Cougar Basketball Notebook

THE RUMORS ARE TRUE. Into the wee hours after Washington State's NIT quarterfinal overtime victory over Northwestern, the faint echo of a bouncing basketball could be heard on the Palouse. Abe Lodwick, the steady-as-rain forward who inexplicably missed two free throws that would have won the game in regulation, stayed up long after the contest's end to practice free throws.

Jessica Schmick in WSU's sports information office confirmed with CF.C on Friday that the message board missive about Lodwick was true. "But he did go to bed eventually," she noted.

For those who have watched and admired Lodwick's leadership and workman-like approach to the game, that bit of insight comes as no surprise.

"He's probably as valuable as anyone else on the team because of his intangibles. He's a no-maintenance guy," head coach Ken Bone said Friday.

Lodwick is a fourth-year-junior from Bend who shoots 70 percent from the charity stripe. Being at the line in crunch time is not new to him. Remember the game at Stanford in mid February? Lodwick hit two FTs in the waning seconds to seal a narrow win for the Cougs.

The look on his face after he missed the pair with .02 on the clock last Wednesday was a cross between shock and disgust wrapped in whole lot of despair. The photo by Dean Hare that accompanies this story speaks volumes; while fans and Cougar players rejoice after defeating Northwestern, there's Abe with a hand on his forehead, relieved by the win but still reeling from his misses.

Klay Thompson said after the game that Lodwick "is a strong kid" who wouldn't let the missed free throws derail him.

Based on the echoes emanating across the Palouse in the wee hours of Thursday, he's absolutely right.

WHILE IT'S TRUE THE Cougar Nation would rather have been invited to the NCAA Tournament than the NIT, the benefits from the Cougars' run to Madison Square Garden are immense.

First there's the exposure -- four games, and maybe a fifth, on national television ... huge chunks of talk time on sports radio ... a banner headline in the Seattle Times. And of course, Thompson's monster dunk against Northwest was the No. 1 national highlight on Sports Center.

There also are the on-court benefits. The Cougars are getting between one and three more weeks of practices and games than most of the rest of the Pac-10, as well as invaluable post-season experience against very good teams. For a club with nary a senior on it, that bodes well for next season. Plus, the chance to play in the mecca of basketball -- Madison Square Garden -- no doubt puts a lifetime spring in the step of any player.

And finally, there's the benefit to fans. We love to watch our team and we're one of only a dozen schools in the land that's still able to do that right now. The Cougars are playing excellent basketball against serious competition and that's a thrill, whether it's the Diamond Head Classic, the NCAA tourney or the NIT. Based on the number of text messages, emails and phone calls my fellow Cougar fans have been firing back and forth in the last two weeks, this NIT run has captured the collective imagination. It also is giving WSU a chance to reconnect with alums on the East Coast, with a pre-game reception set to start at 4:30 ET on game day at the Cellar Room at Stout NYC.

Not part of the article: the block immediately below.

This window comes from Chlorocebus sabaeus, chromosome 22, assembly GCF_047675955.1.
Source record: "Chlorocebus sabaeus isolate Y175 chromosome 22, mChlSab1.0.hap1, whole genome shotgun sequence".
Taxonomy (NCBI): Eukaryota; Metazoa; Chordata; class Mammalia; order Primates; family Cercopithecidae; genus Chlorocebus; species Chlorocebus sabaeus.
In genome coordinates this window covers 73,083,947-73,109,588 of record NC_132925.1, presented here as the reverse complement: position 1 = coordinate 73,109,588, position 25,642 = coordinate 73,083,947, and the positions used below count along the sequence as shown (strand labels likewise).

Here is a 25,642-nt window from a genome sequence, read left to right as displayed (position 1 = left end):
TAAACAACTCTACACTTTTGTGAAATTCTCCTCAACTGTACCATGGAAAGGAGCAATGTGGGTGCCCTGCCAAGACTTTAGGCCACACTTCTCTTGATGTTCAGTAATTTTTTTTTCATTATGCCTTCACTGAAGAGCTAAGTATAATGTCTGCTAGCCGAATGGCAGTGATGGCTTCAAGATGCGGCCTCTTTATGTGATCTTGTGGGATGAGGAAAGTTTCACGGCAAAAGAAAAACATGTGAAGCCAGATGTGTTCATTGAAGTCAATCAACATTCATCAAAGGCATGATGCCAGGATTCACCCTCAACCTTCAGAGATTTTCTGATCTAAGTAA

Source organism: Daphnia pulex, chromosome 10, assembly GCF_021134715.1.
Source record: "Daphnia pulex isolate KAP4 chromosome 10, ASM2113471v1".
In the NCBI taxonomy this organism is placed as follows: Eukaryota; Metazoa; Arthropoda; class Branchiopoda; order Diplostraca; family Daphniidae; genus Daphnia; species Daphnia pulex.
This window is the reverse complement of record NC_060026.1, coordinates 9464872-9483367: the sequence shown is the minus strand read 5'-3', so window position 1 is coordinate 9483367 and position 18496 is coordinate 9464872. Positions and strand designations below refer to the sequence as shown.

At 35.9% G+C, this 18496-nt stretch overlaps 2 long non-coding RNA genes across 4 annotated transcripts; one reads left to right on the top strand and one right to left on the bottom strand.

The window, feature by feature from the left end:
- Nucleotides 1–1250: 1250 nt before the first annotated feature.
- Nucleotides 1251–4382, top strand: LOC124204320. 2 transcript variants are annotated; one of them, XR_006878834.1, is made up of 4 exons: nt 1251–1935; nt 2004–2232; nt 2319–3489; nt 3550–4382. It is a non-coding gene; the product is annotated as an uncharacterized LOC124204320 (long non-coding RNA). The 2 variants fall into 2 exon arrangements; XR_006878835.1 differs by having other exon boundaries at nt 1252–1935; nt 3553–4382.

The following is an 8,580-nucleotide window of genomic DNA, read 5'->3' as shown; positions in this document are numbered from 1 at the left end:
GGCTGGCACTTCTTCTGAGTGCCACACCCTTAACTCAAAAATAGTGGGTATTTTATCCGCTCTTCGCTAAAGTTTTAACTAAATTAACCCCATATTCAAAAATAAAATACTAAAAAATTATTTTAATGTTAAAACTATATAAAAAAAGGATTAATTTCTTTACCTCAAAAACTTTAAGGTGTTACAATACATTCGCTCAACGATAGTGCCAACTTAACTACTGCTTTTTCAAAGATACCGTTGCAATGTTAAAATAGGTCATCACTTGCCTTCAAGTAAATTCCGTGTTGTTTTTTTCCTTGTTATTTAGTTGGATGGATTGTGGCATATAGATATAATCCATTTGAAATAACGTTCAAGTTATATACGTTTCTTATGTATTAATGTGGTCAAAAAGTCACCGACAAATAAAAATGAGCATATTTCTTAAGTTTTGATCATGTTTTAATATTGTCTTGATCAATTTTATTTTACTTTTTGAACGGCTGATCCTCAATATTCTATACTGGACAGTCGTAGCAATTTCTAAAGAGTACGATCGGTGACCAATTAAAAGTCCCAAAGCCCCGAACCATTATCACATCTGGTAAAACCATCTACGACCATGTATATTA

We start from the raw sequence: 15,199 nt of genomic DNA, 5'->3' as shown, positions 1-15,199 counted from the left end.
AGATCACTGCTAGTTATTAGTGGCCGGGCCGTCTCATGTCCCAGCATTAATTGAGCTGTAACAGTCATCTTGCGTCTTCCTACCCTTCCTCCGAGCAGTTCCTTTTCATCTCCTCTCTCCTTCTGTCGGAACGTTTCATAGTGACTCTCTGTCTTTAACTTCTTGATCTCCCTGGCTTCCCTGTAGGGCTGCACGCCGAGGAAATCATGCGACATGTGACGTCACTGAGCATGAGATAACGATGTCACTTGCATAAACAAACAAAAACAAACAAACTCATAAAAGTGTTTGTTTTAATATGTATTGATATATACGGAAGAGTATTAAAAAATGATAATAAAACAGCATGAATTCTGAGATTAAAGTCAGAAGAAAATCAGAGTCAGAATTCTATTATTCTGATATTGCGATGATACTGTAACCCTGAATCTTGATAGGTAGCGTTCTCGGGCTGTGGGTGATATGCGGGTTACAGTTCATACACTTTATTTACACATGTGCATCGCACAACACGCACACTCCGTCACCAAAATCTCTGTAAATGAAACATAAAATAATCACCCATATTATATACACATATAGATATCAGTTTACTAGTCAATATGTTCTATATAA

Yep, the NCAA tourney would have been great. But this NIT thing has turned into one giant reason to smile.


  • The Cougars (22-12) and Wichita State (27-8) tip off Tuesday at 4 p.m. Pacific Time, with TV coverage on ESPN2. Oddsmakers have installed the Shockers as 2 1/2-point favorites. The two No. 1 seeds on the other side of the bracket, Alabama and Colorado, face each other at 6 p.m PT. The winners of the two games will face off Thursday at 4 p.m. PT for the NIT Championship.

  • The Cougars arrived in New York Saturday evening and were scheduled to practice Sunday and today at Columbia University. They'll get an hour of practice time at Madison Square Guarden Tuesday morning.

  • The Cougs are staying about six blocks from the arena, in Times Square, but there is no sightseeing planned. Still, said Bone on Friday, the team will see some of the city because they will take different routes to practices and other functions.

  • Two longtime New York City sportswriters are going to cover the Cougs for this week. Jim Hague, a columnist for the Hudson Reporter and the Associated Press' Seton Hall basketball beat writer, and Brian Heyman, a New York Times freelancer, are lined up to handle Tuesday's game and Monday's coaches briefing, respectively.

  • Washington State and Wichita State have met just once in the two schools' histories. The Shockers won 83-64 on Dec. 15, 1960 at Wichita. Washington State is 6-4 all-time against current members of the Missouri Valley Conference.

  • One of the great hoopers in state of Washington history was a proud product of Wichita State. Xavier McDaniel was a Shocker before he brought his nitro-burnin' ways to the Seattle Sonics so many years ago.

  • At 22-12, Washington State has reached 20-wins for the 18th time in school history.

  • The Cougars have not played in the state of New York since the 1995-96 season when they went 1-1 in the Carrier Classic at Syracuse. Tuesday's game will be the second NIT contest the Cougs have played in the state. In 1995 they lost a quarterfinal game in Buffalo to Canisius.

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